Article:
to nurture the dreams that drive our passions.

Bullying, and later peer pressure can get in the way of passions and dreams. Our images of school bullies seems to image and embody everything that is wrong with the world.

The bully is usually an inner cry for love, but they have no mentoring, especially from home, to show how to find that. Their definition of love is enforced authority and prestige. Loyalty and obeying they believe may bring them adoration and love, but they remain feeling empty.

Even so, their presence ignites fear within us, fear being yet another distraction from our passions and following our dreams. How can we offer a bully love rather than loyalty?

Peer pressure is more subtle. The lure of holding others in higher esteem and even trying to clone our interpretation of their lives. A life of doing what your friends do or suggest is not the best way for learning. Certainly not for wisdom.


Sometimes, the most rebellious act we can do 
is asserting our own voices. 

Really, I think this is an essential part of living. Balancing our voices with assertive listening is also important too.

After we have been regimed, it can seem to take a lot of self confidence to be able to stand our ground through our ‘voice’

Part of our peer pressure revolt is refusing to accept that teachers always know best, and refusing to stay silent. Questions are good. The ‘we know best’ authority of some teachers can be a serious obstacle to those who want to learn.

It’s an awful dictatorship when a teacher says something and students are expected to comply with what has been said. Making this worse, even told that this is how the system works. Worse than this is when anyone who doesn’t conform is shamed or punished for not cloning the teacher.

Teachers are not the ‘truth’, but ...


a valuable teacher is one that guides 
to help us find our own truths. 

The best teachers, I feel, are the mentors who feed us questions and let us live with them trying to discover answers. ‘Thinking outside the box’, it seems to be called.

Through life we also tend to be questioned and tested on what we know, rather than what we become wise too. Knowledge, to me, is our reference archive. It takes in what we hear and read.

Wisdom is an accumulation of our experiences. Rather than be collected up in our brain libraries, wisdom is stored as maturity, and where we have evolved to at each moment.

Which of these drives morality, knowledge or wisdom?

There are some people who still call themselves devotingly religious, yet the way they live seems to be far away from what we may imagine as being religious.

I believe that living compassionate, and helpful lives becomes instinct, and not something we try to be. I am sure anyone can have that instinct but it require quite a bit of letting go, for it to flow. There should be no trying, otherwise that’s like trying to fart while trying to hold it in at the same time.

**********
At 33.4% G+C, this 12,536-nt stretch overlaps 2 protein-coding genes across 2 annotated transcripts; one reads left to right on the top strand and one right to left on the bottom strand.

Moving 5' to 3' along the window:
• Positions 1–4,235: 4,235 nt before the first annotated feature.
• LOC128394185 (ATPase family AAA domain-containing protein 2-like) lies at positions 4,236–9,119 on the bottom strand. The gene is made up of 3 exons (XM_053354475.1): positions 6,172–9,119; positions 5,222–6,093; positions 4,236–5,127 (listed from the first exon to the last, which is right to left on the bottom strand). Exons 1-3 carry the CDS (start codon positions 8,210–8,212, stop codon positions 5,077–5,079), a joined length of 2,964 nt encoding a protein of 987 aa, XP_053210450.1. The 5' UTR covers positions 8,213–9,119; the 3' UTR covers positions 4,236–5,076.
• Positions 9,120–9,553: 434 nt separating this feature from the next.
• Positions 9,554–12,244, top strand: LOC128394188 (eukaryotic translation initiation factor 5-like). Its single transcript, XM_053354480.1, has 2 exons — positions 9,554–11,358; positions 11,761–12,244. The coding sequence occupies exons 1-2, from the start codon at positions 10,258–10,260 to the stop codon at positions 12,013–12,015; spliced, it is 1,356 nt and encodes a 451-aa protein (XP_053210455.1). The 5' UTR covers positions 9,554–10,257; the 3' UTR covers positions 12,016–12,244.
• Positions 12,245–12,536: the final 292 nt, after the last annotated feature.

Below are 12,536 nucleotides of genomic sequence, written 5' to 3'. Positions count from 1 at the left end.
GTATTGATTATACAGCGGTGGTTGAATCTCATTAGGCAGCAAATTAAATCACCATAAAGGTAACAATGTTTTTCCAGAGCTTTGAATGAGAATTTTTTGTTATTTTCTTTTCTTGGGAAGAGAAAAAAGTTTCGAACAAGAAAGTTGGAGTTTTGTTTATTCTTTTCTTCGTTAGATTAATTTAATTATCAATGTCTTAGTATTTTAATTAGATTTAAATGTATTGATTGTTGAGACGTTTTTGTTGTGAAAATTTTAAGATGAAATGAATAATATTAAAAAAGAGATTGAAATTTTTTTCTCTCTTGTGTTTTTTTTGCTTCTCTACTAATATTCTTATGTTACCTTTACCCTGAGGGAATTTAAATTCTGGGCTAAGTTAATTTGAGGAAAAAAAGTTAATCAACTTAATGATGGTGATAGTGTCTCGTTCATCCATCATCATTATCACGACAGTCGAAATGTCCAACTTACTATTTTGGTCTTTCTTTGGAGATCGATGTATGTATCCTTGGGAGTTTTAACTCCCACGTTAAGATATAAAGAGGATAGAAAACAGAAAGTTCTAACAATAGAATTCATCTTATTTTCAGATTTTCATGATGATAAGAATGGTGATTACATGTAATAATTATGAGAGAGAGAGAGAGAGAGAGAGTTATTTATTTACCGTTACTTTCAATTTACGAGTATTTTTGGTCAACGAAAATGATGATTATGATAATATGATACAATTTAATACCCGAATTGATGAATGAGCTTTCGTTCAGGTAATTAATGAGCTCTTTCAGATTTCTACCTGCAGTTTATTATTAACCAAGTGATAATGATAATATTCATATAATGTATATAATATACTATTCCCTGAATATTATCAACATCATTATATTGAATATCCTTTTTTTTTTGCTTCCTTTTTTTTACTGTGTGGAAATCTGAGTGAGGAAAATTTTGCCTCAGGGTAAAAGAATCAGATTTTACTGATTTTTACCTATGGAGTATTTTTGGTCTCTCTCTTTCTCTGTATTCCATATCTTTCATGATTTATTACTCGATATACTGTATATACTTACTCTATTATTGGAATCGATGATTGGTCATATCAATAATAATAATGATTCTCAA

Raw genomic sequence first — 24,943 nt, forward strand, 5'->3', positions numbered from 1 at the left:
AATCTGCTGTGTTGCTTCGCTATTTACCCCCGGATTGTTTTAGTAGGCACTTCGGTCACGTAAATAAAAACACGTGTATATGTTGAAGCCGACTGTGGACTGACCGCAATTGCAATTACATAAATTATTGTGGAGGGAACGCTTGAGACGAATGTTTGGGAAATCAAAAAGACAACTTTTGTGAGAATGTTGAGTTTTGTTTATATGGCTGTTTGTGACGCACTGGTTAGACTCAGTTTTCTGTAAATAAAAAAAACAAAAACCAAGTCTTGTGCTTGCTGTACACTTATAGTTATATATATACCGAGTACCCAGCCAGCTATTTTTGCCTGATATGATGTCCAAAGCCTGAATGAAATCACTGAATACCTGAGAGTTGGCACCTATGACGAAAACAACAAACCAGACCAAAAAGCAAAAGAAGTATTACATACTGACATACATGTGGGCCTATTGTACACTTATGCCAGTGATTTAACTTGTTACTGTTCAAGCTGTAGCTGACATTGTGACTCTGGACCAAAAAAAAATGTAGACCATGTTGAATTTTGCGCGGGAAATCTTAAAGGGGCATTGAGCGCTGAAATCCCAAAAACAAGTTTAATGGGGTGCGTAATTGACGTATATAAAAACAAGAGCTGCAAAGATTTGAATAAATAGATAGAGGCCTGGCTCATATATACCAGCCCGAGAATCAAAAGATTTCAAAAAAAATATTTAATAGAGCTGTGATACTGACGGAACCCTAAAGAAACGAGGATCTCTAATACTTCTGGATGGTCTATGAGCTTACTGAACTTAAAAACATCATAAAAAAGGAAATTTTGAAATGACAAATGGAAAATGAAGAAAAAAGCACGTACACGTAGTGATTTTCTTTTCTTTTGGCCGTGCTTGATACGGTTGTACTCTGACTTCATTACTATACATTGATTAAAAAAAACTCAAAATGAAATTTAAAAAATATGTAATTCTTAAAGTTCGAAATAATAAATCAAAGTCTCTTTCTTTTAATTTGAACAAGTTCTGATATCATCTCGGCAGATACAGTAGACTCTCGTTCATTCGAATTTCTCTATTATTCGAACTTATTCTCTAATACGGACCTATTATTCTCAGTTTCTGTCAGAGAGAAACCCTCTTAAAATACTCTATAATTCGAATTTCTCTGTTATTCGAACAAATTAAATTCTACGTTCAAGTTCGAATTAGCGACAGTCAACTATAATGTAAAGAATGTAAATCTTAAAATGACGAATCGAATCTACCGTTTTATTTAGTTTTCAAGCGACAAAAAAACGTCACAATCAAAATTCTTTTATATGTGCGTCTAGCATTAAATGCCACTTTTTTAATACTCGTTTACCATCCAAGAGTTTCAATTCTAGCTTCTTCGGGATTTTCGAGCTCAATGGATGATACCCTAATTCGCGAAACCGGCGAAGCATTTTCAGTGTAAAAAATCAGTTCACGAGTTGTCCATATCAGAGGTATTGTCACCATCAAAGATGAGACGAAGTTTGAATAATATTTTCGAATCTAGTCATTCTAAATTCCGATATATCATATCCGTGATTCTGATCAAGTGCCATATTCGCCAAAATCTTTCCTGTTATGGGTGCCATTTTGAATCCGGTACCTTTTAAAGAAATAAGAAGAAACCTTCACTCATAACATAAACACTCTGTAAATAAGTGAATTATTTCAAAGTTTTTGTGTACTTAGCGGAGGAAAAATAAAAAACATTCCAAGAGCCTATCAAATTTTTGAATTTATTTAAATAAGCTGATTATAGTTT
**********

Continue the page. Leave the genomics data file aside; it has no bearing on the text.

To me, knowledge is a hold in, a personal archive, but wisdom is a process of letting go and connecting.

One experience of this can be from reading a text or watching a video that enlightens us. Then we read or watch the same text or video a year later and suddenly have no feeling for it? There is no longer a ‘yes!’ or ‘wow!’ experience any more. You may even disagree with it a year later.

That is a wonderful experience of knowledge transforming into wisdom. We take some information, let it trigger some openness to our inspirations, and let that wisdom flow.

That initial knowledge was something someone told us through a book or video, but it sparked and ignited something within us that was very sensory and passionate, and became part of us.

Wisdom is quite an unraveller. This broader understanding, of our own conscious making, seems to calm us away from what used to anger us, and what made us sad. These are signs that we may be more integrated with life rather than trying to catalogue it.

Wisdom seems to arise from our emptiness. If nourishment from consciousness is allowed in, we discover we are more calm, and peaceful, and free of fighting responses.


We no longer try to assertively convince people about things. 

We become more aware of the untruths we have been taught over the years.

To me, the knowledge of teachers, seems to include criticism and false measurements, e.g. test scores, that can insult us.

Wisdom uses compassion, and love, to inspire and motivate us to follow our passions.

Luckily, many teachers are very wise and are terrific mentors today, but how many teachers encourage our wisdom.

How many teachers inspire us, and how many teachers get in the way of it?